Whatever process of movement you arrive at which is suitable for the individual (not so that itís uniform throughout the group) has to be tested within some form of conditional fighting or dissimilar training. Otherwise youíre never going to know how to miss, or get punished for telegraphing your shot, or learn how to repeat a shot if necessary or switch to another shot in the same dynamic process of movement.

Itís been argued that the use of the foam pad or boxing mitt held to the chest helps the recipient of the blow to feel the impact so that the striker can get a feedback response. But these feedbacks are often questionable, and you get the feeling more than occasionally that what the guyís saying is what the deliverer of the blow wants to hear. I.e., ĎI felt a white-hot ball of chi pass into my body.í

When using the foam pad/mitt held to the chest, there is often a push effect on the follow-through, so that the guy goes flying back. Again, thereís a lot of compliance here, and the blow is struck at an angle where the person often is unbalanced. And there is an implication, that if I can knock you back or make you run back, then if I hit you the effect is going to be devastating. But pushing and hitting are two different things. Youíre not looking to displace the opponent, but to destroy the target, internally if itís the body, or if itís the head, to cause violent rotation. Thatís the thing what puts him down. Doesnít send him back. It drops him right in front of you.

Thatís why you need to be able to angulate the body and make your deliveries from different angles. Because thatís how you penetrate the body without the opponent being able to absorb the shot (i.e., running back).

I would say that the clip contains elements that are relevant, but they need to be extended in a more dynamic, combative way. If you did that you would naturally end up with something resembling boxing, Muay Thai, etc. If you engaged the students at different levels and gave them all the principle, then they would all be going away with the principle and applying it according to their personal needs in a realistic situation. And you can never predict what thatís going to be, thatís why the role of the trainer is to show the student the principle and be able to show the student how the principle can be applied in many different ways, and then leave it to the individual. Give him his head, and let him work out how heís going to use the information.

Another thing that I often see on these types of clips is that the hip movement is performed in isolation. Often in total isolation to the rest of the body. Thereís no involvement of the head (which plays a key role in the development, release, follow-through and direction of a force), thereís no involvement of the rest of the body at all in a dynamic way. To release power requires total body movement. Thatís mass velocity--mv. The bigger that mv is, as the limb tapers, the mass is converted to velocity, so the more youíre able to put into that limb, the more you get out. Iím not seeing the rest of the body going into that free limb. And Iím not seeing a drive-and-brake system so as to again, create mass velocity, that, when you put on brakes and reverse the process, force is exponentially increasedóbecause with a drive-and-brake system youíve now got two equal and opposite actions culminating in this release.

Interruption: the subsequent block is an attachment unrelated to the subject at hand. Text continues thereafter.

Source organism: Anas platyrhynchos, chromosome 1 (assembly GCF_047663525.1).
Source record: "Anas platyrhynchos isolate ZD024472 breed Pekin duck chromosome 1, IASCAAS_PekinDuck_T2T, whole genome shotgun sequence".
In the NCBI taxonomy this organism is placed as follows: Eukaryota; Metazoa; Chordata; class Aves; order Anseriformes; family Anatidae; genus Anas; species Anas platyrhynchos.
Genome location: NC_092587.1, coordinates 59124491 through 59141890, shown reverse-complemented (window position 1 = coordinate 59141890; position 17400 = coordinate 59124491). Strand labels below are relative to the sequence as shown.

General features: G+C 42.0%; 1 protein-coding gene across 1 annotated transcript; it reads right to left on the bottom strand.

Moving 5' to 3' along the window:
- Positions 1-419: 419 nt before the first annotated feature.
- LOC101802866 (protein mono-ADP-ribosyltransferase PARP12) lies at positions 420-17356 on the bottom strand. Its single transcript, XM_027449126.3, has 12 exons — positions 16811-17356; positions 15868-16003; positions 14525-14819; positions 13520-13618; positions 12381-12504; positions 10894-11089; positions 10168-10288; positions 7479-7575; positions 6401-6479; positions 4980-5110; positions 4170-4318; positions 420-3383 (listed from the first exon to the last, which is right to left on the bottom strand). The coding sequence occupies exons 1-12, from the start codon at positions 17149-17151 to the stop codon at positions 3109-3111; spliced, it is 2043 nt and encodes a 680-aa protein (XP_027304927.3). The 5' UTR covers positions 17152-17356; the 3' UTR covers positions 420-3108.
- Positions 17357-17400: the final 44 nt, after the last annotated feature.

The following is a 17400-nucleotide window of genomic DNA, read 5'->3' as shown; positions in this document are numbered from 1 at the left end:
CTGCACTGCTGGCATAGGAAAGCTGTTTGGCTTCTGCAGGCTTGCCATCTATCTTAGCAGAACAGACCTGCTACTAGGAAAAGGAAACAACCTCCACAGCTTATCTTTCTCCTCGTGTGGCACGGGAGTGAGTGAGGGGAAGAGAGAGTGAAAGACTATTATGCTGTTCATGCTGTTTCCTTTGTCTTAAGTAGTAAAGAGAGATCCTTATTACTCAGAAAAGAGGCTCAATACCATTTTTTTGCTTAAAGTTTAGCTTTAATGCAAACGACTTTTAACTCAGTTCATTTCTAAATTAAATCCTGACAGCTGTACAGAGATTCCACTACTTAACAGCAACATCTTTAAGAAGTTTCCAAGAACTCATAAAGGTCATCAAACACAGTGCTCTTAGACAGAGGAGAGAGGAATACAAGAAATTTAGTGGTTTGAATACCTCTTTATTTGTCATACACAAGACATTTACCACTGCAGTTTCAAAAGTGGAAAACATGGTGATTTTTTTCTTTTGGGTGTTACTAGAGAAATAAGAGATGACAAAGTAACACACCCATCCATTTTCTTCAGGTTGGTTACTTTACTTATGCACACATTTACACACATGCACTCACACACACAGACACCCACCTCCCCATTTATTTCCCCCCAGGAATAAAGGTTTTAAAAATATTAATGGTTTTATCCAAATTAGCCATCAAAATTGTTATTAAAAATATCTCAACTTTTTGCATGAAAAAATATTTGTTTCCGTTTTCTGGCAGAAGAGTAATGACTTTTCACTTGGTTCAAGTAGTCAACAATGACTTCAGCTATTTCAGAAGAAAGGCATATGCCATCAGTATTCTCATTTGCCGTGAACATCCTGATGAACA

So this focus on the double hip exaggerates one small process out of a multitude of processes that contribute to producing destructive force. And when you extract one process and overfocus on it, not only does it become exaggerated and often a parody, but itís done at the expense of the whole. And the whole is much more than the sum of its parts.

Itís good to see youíre doing angulation in there.

For the other readers, a lot of people get hooked into the details of these dynamics. Thereís a thread going started by Tommy P, and really what you need to be thinking about is what are you trying to cause or prevent? The Ďhowí comes through practice, good direction, and testing. When I give you a tip, donít concentrate on the tip. Concentrate on what youíre trying to do to the target. Let the tip go in, and then forget about it. Let your subconscious sort it out. Remember, I can punch effectively from any position and I can post on almost anything. Some positions are better than others, but once you understand the principle of interconnecting the body to load and release power into the target, then even in a bad position you can get off a pretty good shot.

In a fight, you donít know what position youíre going to end up in when you get your chance to hit him.

And remember, a move is only valuyable if the dynamics of it contribute to its repetition, or allow you to easily switch to another move. The body is designed so that one actions loads another, and you want to use that natural facility. Like in running, where one stride loads the next, you want to be hitting with a natural repetitive flow. You can interrupt it as you like, but thereís always this feeling of continuation and reloading.

Watch Thai fighters and watch boxers. They are using natural body dynamics in a combative way. Theyíre the ones I look to and analyze with regard to striking, so even if what you do has a karate-derived stylistic flavour, itís essentially going to look like boxing/Muay Thai. If it doesnít, then the natural dynamics are lacking.
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Re: video roll call

Post  peter skillen on Thu Jan 24, 2008 7:56 am

will be posting a few videos of my class in training tomorrow.

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Re: video roll call

Post  steve morris on Thu Jan 24, 2008 8:44 am

OK let me clear this up. This thread is for people to post their clips and if they ask for feedback, then I give the feedback. If you want the feedback from somebody else, do it privately.

I don't want references to other clips coming in. This thread is about you guys and what you do, and if you ask for it, I'll give you my advice on what you do. Full stop.

So I've taken some recent comments down. Nothing personal. Let's just keep this professional and focus on the people who are using this site.

I don't want it to turn into a slagging match.

Thanks.